OB GENE PRODUCT: WEIGHT LOSS WONDER?
By Sean Henahan, Access Excellence
A protein product of the recently identified obesity gene
(ob) appears to cause weight loss in experimental animals,
reported researchers in a series of news studies.
The reports come only months after researchers reported the
identification, cloning and sequencing of the ob gene, the
culmination of eight years of work. The initial research showed
that mice with mutations in the ob gene do not make the ob gene
product, now called leptin (from the Greek leptos, meaning
thin), believed essential for weight maintenance.
Three separate teams reported that injections of leptin
caused mice to lose weight and keep the weight off. The mice
were a special breed of genetically obese animal known as ob/ob
mice because they have two mutant copies of the ob gene. The
leptin was expressed in E. Coli from a PET 15b plasmid and was
then purified and renatured.
The obese mice dropped 40% of their body weight after on
month of treatment with the protein. The leptin injections also
appeared to improve symptoms of diabetes in the mice. Non-obese
mice also lost weight when given the protein.
"I'm really impressed. The level at which body weight is
defended is reduced by this stuff," obesity researcher Richard
Atkinson, University of Wisconsin, told Science magazine.
Another gene identified in a different strain of obese mice
called db (for diabetes) has also been identified. Leptin
injections had no effect on this kind of mice. This supports a
previous hypothesis that db mice had an impaired receptor for
Earlier research suggested that ob gene regulates energy
balance in the mouse. The gene appears to play a role in the
signaling pathway from adipose tissue that in turn regulates the
amount of stored body fat. The ob gene encodes a protein
secreted by fat cell and associated with satiety, the signal to
stop eating. Mutations of this gene prevent translation and
expression of the gene product. Lacking this satiety factor, the
mice become obese.
The current research suggest the gene product both reduces
the mouse's appetite and increases its metabolism. "The new
findings indicate that when ob is defective, leptin is not made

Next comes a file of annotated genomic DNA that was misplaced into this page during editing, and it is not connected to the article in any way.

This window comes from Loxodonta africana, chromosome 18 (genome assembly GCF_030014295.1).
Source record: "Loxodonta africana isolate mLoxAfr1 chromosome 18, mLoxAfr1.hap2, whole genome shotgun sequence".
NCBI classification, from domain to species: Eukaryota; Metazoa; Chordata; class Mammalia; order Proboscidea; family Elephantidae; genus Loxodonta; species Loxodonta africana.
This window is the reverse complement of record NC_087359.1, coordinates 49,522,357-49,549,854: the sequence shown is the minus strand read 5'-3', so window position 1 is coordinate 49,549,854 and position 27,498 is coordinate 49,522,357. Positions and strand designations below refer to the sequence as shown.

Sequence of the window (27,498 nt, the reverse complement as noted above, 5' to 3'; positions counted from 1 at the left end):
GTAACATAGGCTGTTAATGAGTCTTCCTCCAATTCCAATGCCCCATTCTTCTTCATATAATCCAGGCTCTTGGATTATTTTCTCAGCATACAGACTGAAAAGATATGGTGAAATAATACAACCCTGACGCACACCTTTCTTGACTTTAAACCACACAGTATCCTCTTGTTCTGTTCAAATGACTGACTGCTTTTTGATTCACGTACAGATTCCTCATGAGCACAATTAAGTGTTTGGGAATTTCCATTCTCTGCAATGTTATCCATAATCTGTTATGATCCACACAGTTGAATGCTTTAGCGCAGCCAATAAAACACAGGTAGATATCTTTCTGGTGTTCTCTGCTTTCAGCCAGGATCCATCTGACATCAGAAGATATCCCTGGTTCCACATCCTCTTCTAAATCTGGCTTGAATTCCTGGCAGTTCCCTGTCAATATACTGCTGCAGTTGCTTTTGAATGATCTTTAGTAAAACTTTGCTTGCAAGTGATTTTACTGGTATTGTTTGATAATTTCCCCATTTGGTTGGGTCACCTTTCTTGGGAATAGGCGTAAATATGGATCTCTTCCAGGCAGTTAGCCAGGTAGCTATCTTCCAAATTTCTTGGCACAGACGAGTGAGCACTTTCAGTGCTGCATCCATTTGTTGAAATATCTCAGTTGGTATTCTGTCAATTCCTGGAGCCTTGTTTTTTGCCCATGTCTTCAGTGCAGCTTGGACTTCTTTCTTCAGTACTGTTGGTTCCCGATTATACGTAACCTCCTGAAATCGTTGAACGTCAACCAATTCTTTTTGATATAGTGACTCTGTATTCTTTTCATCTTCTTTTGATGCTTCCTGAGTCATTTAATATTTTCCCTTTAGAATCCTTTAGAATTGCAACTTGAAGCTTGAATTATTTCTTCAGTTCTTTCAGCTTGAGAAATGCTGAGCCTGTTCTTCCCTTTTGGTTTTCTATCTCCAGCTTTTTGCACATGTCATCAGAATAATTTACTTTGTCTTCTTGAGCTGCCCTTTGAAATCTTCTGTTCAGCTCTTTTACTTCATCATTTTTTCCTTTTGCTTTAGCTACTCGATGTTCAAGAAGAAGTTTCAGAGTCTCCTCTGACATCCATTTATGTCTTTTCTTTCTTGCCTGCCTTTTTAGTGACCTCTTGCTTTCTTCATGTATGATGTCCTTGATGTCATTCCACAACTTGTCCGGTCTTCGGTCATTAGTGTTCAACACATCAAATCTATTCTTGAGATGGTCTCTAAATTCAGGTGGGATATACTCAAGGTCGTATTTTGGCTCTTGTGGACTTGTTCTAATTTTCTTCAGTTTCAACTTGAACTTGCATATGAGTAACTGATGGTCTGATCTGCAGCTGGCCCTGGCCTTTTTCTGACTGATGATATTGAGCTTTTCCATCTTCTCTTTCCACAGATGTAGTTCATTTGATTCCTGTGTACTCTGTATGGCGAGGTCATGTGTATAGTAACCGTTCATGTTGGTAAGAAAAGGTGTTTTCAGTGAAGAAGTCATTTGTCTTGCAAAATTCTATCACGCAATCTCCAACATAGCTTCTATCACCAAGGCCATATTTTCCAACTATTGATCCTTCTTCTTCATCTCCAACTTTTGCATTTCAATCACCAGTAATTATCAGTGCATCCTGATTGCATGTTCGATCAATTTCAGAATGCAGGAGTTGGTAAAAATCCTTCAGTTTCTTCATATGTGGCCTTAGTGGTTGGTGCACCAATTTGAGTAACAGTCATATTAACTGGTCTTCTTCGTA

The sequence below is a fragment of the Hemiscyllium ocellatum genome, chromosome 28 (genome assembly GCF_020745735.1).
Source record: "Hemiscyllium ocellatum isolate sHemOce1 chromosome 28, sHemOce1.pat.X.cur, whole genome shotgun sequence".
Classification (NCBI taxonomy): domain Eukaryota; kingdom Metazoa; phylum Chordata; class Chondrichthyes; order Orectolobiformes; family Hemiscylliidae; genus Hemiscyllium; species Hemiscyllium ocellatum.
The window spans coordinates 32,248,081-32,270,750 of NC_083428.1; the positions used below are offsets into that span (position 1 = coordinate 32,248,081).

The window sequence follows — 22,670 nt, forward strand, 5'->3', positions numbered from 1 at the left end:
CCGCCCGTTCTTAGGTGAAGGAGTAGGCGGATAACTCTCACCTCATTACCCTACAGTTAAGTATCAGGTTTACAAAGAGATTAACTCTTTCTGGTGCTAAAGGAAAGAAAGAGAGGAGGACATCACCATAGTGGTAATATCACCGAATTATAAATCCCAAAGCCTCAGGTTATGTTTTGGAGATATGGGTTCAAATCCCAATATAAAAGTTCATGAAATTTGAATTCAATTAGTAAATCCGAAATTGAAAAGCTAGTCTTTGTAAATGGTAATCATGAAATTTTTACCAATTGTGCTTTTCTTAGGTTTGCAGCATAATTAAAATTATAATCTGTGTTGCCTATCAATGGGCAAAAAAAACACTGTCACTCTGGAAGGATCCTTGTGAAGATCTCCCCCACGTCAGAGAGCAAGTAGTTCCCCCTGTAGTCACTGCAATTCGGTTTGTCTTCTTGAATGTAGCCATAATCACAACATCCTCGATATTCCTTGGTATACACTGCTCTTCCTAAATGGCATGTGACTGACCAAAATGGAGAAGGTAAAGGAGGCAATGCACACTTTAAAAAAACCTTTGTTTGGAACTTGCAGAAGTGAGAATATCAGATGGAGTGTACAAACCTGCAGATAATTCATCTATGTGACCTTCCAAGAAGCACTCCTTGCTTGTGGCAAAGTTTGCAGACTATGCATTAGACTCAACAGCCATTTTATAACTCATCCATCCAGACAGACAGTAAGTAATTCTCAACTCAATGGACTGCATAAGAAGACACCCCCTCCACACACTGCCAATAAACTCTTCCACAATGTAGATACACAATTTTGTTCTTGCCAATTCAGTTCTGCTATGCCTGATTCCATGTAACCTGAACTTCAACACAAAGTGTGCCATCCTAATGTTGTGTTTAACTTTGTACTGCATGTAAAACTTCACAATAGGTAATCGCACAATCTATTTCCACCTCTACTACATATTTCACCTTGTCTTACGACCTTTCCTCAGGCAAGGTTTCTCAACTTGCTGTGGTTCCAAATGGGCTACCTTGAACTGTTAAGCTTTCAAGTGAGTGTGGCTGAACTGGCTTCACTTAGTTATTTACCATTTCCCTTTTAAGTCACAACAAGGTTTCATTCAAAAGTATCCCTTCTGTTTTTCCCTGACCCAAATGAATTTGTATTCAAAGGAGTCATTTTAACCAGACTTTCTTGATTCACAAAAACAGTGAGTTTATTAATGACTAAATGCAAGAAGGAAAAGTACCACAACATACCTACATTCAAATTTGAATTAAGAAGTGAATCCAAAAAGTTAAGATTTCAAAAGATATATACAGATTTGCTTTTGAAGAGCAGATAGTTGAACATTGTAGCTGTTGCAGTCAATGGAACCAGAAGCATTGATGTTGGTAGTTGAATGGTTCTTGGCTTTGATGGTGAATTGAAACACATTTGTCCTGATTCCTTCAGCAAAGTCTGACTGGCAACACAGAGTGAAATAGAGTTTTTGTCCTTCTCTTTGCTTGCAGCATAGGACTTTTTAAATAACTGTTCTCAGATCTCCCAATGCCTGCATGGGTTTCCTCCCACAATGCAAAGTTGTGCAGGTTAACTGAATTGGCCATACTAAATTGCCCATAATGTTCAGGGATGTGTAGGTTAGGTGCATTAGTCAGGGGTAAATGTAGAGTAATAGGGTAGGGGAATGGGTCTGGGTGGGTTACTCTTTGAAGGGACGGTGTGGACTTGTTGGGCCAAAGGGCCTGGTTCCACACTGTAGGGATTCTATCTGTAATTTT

and does not transmit the signal to stop eating," said Jeffrey
Halaas, a research fellow at Rockefellar University and lead
author of one of the studies.
It remains to be seen whether the compound causes similar
effects on human metabolism. A human homologue of the gene has
also been cloned. The human homologue matches 84% of the murine
nucleotide sequence. Indeed, obese mice injected with human
leptin also lost weight. 'The fact that human leptin
reduces weight in the mice raises the possibility that giving
leptin to people might have similar effects. However, we must
proceed cautiously to prove that the protein treatment is safe
in animals. Studies of humans cannot begin until the protein has
been confirmed to be without unwanted side effects,' said
Jeffrey Friedman, M.D., Ph.D., of Rockefellar university.
If similar effects are seen in humans, the protein could
form the basis for a whole new way of treating obesity. A
biotech company has already paid $20 million for rights to
develop potential drugs from the ob gene product.
"While diet and exercise are presently the cornerstone of
weight control, this new molecular approach to understanding the
regulation of body weight is one of the best examples of real
progress in biomedical research," noted Philip Gorden, M.D.,
director of the National Institute of Diabetes, Digestive and
These current findings contribute much to the study of
the physiological mechanisms of appetite and satiety. In
particular, the discovery of the ob gene has added support to
the theory of lipostasis wherein the amount of body fat is
regulated by the central nervous system via a product of fat
metabolism in plasma.
The identification of the ob gene suggested a possible
source for generation of a blood borne regulatory factor. It is
possible that the level of expression of this gene determines
the size of the body's fat stores. Researchers now hypothesize
that an increase in the level of the ob signal following a
session of overeating may act directly or indirectly on the
central nervous system to maintain body fat at the post-binge
The next stage will be to identify the location of the
leptin receptor. Preliminary research suggests the receptor may
be found in the brain.
The three latest studies on the ob gene appeared in
Science, 7/28/95, Vol. 269, in articles by Halaas et al., pp
543-546; Campfield et al., 546-548; and Pelleymounter et al,
540-543. The original report on the ob gene localization
appeared in Nature, 12/1/94, v.372, Freidman et al.